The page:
Most Americans don’t need to worry about feeding a family with only $25 a month, changing homes as often as seasons to follow the crops – the only way for them to make money.
But this is a reality for many migrant farm workers who travel to the United States in search of a better life. They work hard under poor conditions and very rarely receive recognition or respect for their contributions to American society.
Cesar Chavez, like many others, understood the plight of these workers and fought to improve their conditions.
But Chavez’s work extends past that. As a civil rights leader, he will always be remembered as someone working to unite different cultures and bring about positive change.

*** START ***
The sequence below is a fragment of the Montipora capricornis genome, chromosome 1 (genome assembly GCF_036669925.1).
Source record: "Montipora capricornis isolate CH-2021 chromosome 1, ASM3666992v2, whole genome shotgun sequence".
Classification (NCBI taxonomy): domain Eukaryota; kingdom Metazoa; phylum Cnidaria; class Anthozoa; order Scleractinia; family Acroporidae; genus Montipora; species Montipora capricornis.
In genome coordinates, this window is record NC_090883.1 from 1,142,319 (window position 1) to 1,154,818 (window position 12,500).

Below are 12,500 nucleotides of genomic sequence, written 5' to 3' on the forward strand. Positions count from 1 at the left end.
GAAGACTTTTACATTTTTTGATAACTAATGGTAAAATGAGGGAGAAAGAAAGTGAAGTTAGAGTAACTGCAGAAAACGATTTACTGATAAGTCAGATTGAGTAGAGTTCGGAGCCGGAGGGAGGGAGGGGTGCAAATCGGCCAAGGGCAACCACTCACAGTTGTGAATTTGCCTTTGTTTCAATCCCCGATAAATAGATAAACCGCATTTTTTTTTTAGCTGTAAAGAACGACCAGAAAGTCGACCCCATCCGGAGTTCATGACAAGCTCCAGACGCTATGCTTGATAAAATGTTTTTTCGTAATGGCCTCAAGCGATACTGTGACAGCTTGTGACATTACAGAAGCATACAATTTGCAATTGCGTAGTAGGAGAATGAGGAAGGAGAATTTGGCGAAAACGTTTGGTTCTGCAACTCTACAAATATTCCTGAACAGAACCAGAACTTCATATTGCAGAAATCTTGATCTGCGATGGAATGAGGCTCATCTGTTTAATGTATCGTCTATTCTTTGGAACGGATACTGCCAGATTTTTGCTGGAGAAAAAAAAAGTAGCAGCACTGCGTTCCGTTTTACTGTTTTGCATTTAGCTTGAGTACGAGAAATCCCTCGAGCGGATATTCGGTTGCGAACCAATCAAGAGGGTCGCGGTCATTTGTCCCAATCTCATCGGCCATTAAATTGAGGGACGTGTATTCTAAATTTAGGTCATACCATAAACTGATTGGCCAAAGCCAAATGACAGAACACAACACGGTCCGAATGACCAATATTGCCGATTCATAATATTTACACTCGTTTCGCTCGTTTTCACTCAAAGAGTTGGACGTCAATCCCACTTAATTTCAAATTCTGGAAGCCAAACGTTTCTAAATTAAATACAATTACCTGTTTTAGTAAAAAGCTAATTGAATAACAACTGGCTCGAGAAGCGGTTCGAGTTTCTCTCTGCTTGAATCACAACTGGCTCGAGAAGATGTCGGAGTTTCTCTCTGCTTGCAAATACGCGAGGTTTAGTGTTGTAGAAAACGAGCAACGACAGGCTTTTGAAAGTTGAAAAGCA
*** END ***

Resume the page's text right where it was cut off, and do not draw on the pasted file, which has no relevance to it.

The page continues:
His teachings are even more apparent today.
With recent legislation on immigration reform stirring controversy in our government, it’s now more important than ever to remember Chavez’s legacy.
Putting the legality of the matter aside, migrant and immigrant workers have enhanced our country without getting much in return.
Chavez will be honored Friday with events at CSU and throughout the country. We urge students to take the initiative to attend these events with an open mind.